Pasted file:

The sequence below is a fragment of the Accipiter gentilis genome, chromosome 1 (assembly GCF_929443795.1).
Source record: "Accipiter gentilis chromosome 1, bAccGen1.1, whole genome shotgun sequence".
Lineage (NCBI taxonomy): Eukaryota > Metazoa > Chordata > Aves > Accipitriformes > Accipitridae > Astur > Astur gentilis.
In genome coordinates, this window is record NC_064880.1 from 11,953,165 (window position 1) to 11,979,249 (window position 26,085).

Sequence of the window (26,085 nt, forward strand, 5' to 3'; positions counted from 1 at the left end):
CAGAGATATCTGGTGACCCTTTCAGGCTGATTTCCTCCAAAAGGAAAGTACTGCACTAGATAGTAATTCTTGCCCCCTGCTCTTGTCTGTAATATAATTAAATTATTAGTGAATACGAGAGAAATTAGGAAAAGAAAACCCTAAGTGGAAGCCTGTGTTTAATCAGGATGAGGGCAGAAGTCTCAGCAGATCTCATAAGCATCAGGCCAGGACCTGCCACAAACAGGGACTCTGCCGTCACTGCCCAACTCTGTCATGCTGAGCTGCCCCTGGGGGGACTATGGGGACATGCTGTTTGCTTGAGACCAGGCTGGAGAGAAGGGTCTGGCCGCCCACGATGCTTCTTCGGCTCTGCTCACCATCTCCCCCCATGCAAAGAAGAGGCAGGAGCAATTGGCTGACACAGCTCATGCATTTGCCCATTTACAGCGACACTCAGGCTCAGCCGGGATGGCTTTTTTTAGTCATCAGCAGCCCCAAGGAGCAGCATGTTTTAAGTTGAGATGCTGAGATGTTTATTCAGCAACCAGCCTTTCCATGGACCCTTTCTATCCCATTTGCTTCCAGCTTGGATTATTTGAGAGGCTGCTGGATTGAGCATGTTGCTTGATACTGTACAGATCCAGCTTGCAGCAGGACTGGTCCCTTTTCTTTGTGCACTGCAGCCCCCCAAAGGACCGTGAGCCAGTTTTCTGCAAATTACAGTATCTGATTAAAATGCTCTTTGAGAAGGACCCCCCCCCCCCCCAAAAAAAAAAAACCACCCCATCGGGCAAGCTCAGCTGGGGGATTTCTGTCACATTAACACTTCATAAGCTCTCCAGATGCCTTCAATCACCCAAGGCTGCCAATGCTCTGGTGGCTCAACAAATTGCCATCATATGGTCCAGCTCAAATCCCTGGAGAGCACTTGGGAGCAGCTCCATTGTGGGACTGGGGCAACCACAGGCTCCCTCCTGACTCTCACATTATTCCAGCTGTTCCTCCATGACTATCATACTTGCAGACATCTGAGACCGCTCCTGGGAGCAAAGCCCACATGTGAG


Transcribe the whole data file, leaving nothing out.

The sequence below is a fragment of the Accipiter gentilis genome, chromosome 1 (assembly GCF_929443795.1).
Source record: "Accipiter gentilis chromosome 1, bAccGen1.1, whole genome shotgun sequence".
Lineage (NCBI taxonomy): Eukaryota > Metazoa > Chordata > Aves > Accipitriformes > Accipitridae > Astur > Astur gentilis.
In genome coordinates, this window is record NC_064880.1 from 11,953,165 (window position 1) to 11,979,249 (window position 26,085).

Sequence of the window (26,085 nt, forward strand, 5' to 3'; positions counted from 1 at the left end):
CAGAGATATCTGGTGACCCTTTCAGGCTGATTTCCTCCAAAAGGAAAGTACTGCACTAGATAGTAATTCTTGCCCCCTGCTCTTGTCTGTAATATAATTAAATTATTAGTGAATACGAGAGAAATTAGGAAAAGAAAACCCTAAGTGGAAGCCTGTGTTTAATCAGGATGAGGGCAGAAGTCTCAGCAGATCTCATAAGCATCAGGCCAGGACCTGCCACAAACAGGGACTCTGCCGTCACTGCCCAACTCTGTCATGCTGAGCTGCCCCTGGGGGGACTATGGGGACATGCTGTTTGCTTGAGACCAGGCTGGAGAGAAGGGTCTGGCCGCCCACGATGCTTCTTCGGCTCTGCTCACCATCTCCCCCCATGCAAAGAAGAGGCAGGAGCAATTGGCTGACACAGCTCATGCATTTGCCCATTTACAGCGACACTCAGGCTCAGCCGGGATGGCTTTTTTTAGTCATCAGCAGCCCCAAGGAGCAGCATGTTTTAAGTTGAGATGCTGAGATGTTTATTCAGCAACCAGCCTTTCCATGGACCCTTTCTATCCCATTTGCTTCCAGCTTGGATTATTTGAGAGGCTGCTGGATTGAGCATGTTGCTTGATACTGTACAGATCCAGCTTGCAGCAGGACTGGTCCCTTTTCTTTGTGCACTGCAGCCCCCCAAAGGACCGTGAGCCAGTTTTCTGCAAATTACAGTATCTGATTAAAATGCTCTTTGAGAAGGACCCCCCCCCCCCCCAAAAAAAAAAAACCACCCCATCGGGCAAGCTCAGCTGGGGGATTTCTGTCACATTAACACTTCATAAGCTCTCCAGATGCCTTCAATCACCCAAGGCTGCCAATGCTCTGGTGGCTCAACAAATTGCCATCATATGGTCCAGCTCAAATCCCTGGAGAGCACTTGGGAGCAGCTCCATTGTGGGACTGGGGCAACCACAGGCTCCCTCCTGACTCTCACATTATTCCAGCTGTTCCTCCATGACTATCATACTTGCAGACATCTGAGACCGCTCCTGGGAGCAAAGCCCACATGTGAG